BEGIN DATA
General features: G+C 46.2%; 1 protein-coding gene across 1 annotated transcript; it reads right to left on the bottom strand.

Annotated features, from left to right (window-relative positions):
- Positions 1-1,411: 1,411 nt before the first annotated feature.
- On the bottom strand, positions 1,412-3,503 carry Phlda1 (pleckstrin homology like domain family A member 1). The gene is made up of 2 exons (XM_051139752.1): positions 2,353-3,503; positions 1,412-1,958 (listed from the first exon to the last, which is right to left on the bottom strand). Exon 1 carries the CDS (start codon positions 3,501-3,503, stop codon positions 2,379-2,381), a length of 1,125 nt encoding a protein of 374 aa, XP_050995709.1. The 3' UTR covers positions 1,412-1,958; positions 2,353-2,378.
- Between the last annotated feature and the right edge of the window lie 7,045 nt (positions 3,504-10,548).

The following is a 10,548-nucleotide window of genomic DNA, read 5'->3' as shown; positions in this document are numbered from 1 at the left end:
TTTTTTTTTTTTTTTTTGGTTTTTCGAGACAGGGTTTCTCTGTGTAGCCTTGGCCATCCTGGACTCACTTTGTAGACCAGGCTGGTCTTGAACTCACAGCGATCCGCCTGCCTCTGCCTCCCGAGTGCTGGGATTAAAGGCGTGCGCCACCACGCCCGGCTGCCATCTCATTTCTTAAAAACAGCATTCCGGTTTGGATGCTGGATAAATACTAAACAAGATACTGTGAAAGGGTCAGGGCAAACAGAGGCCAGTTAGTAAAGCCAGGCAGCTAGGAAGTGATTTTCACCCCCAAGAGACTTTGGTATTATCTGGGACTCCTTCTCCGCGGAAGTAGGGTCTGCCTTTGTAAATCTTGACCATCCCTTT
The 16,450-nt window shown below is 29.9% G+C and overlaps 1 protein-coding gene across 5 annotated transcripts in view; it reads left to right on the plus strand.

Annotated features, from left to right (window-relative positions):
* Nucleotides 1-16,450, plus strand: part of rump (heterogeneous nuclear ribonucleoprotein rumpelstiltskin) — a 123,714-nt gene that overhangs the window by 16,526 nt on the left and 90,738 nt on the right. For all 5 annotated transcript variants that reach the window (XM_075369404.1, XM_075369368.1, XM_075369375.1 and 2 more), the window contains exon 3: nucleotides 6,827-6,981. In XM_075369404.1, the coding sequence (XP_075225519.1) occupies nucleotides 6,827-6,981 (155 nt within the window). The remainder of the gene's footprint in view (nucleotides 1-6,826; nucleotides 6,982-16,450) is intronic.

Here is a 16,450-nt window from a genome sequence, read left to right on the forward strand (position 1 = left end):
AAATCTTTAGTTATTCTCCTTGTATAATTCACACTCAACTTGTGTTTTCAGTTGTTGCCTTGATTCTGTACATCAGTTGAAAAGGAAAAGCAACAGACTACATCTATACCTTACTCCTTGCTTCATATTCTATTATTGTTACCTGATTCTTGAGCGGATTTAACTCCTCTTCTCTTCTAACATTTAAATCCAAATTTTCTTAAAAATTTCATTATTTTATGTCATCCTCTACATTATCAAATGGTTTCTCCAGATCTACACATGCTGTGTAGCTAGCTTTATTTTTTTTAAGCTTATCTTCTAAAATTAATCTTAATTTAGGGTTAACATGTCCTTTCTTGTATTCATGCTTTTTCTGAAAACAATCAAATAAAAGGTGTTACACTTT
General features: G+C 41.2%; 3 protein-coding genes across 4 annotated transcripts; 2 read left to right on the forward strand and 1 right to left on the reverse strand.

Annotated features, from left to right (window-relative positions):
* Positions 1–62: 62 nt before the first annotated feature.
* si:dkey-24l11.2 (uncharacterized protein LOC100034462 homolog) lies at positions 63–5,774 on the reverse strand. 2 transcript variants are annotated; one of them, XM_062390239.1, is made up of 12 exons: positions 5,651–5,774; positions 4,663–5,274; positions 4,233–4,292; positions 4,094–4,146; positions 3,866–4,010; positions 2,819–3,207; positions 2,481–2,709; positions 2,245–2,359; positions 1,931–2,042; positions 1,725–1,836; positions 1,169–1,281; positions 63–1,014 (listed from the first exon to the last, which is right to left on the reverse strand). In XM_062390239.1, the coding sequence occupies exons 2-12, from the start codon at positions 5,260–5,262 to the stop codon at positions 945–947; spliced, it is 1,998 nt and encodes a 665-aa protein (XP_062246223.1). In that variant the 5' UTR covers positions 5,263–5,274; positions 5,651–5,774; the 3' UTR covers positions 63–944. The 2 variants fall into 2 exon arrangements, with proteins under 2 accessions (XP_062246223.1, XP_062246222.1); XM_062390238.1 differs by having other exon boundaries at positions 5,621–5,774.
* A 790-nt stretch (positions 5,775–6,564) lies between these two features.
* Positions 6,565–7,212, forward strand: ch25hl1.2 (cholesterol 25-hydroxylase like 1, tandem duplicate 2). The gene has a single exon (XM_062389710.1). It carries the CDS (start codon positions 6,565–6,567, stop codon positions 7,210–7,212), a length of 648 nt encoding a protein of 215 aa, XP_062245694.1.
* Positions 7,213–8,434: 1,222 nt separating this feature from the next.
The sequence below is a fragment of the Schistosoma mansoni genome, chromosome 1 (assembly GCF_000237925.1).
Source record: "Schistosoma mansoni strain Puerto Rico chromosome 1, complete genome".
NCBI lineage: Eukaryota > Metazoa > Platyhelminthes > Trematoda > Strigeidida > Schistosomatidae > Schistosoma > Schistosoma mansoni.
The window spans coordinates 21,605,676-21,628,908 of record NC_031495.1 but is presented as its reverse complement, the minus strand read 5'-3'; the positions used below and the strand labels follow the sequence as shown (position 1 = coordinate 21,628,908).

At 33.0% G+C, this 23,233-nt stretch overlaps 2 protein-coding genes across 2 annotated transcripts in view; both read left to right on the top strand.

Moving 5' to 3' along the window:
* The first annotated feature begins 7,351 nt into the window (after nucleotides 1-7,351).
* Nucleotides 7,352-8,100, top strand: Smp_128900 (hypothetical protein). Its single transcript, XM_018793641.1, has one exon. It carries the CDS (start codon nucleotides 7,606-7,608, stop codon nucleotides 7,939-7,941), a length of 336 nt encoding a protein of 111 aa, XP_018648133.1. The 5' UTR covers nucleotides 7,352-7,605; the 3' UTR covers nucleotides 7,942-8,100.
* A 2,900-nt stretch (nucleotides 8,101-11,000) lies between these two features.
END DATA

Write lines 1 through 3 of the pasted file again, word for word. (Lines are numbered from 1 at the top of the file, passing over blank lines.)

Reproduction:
General features: G+C 46.2%; 1 protein-coding gene across 1 annotated transcript; it reads right to left on the bottom strand.

Annotated features, from left to right (window-relative positions):
- Positions 1-1,411: 1,411 nt before the first annotated feature.